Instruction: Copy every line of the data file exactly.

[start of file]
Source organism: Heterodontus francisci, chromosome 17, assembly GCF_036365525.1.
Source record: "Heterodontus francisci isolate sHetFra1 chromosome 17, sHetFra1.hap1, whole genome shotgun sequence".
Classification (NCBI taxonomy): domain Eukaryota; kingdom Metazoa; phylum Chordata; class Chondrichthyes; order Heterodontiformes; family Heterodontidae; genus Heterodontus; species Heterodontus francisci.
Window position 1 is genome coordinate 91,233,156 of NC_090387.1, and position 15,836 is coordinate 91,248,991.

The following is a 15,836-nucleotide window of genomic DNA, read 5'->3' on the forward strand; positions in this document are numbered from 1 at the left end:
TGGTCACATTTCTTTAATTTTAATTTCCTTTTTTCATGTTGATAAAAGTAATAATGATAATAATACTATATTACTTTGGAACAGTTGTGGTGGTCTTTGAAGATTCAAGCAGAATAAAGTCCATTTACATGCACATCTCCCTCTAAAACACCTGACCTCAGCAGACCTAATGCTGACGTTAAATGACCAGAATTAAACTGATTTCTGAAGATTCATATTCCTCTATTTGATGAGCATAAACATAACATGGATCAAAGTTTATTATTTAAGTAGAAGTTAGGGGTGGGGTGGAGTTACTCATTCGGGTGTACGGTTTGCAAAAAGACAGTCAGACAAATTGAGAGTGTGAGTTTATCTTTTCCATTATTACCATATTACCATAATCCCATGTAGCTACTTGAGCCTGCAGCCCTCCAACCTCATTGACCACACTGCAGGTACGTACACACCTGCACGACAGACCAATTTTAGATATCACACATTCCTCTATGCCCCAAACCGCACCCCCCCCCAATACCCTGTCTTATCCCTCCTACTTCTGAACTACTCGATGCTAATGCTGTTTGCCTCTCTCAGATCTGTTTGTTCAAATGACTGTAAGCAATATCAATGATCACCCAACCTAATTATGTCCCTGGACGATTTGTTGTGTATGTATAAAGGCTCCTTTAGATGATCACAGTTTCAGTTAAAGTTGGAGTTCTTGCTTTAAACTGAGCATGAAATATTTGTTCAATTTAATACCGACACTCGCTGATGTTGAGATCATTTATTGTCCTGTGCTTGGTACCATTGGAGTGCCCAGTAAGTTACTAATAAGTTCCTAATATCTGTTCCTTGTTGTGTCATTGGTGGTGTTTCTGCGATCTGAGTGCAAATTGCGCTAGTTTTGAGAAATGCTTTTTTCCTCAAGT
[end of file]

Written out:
Source organism: Heterodontus francisci, chromosome 17, assembly GCF_036365525.1.
Source record: "Heterodontus francisci isolate sHetFra1 chromosome 17, sHetFra1.hap1, whole genome shotgun sequence".
Classification (NCBI taxonomy): domain Eukaryota; kingdom Metazoa; phylum Chordata; class Chondrichthyes; order Heterodontiformes; family Heterodontidae; genus Heterodontus; species Heterodontus francisci.
Window position 1 is genome coordinate 91,233,156 of NC_090387.1, and position 15,836 is coordinate 91,248,991.

The following is a 15,836-nucleotide window of genomic DNA, read 5'->3' on the forward strand; positions in this document are numbered from 1 at the left end:
TGGTCACATTTCTTTAATTTTAATTTCCTTTTTTCATGTTGATAAAAGTAATAATGATAATAATACTATATTACTTTGGAACAGTTGTGGTGGTCTTTGAAGATTCAAGCAGAATAAAGTCCATTTACATGCACATCTCCCTCTAAAACACCTGACCTCAGCAGACCTAATGCTGACGTTAAATGACCAGAATTAAACTGATTTCTGAAGATTCATATTCCTCTATTTGATGAGCATAAACATAACATGGATCAAAGTTTATTATTTAAGTAGAAGTTAGGGGTGGGGTGGAGTTACTCATTCGGGTGTACGGTTTGCAAAAAGACAGTCAGACAAATTGAGAGTGTGAGTTTATCTTTTCCATTATTACCATATTACCATAATCCCATGTAGCTACTTGAGCCTGCAGCCCTCCAACCTCATTGACCACACTGCAGGTACGTACACACCTGCACGACAGACCAATTTTAGATATCACACATTCCTCTATGCCCCAAACCGCACCCCCCCCCAATACCCTGTCTTATCCCTCCTACTTCTGAACTACTCGATGCTAATGCTGTTTGCCTCTCTCAGATCTGTTTGTTCAAATGACTGTAAGCAATATCAATGATCACCCAACCTAATTATGTCCCTGGACGATTTGTTGTGTATGTATAAAGGCTCCTTTAGATGATCACAGTTTCAGTTAAAGTTGGAGTTCTTGCTTTAAACTGAGCATGAAATATTTGTTCAATTTAATACCGACACTCGCTGATGTTGAGATCATTTATTGTCCTGTGCTTGGTACCATTGGAGTGCCCAGTAAGTTACTAATAAGTTCCTAATATCTGTTCCTTGTTGTGTCATTGGTGGTGTTTCTGCGATCTGAGTGCAAATTGCGCTAGTTTTGAGAAATGCTTTTTTCCTCAAGT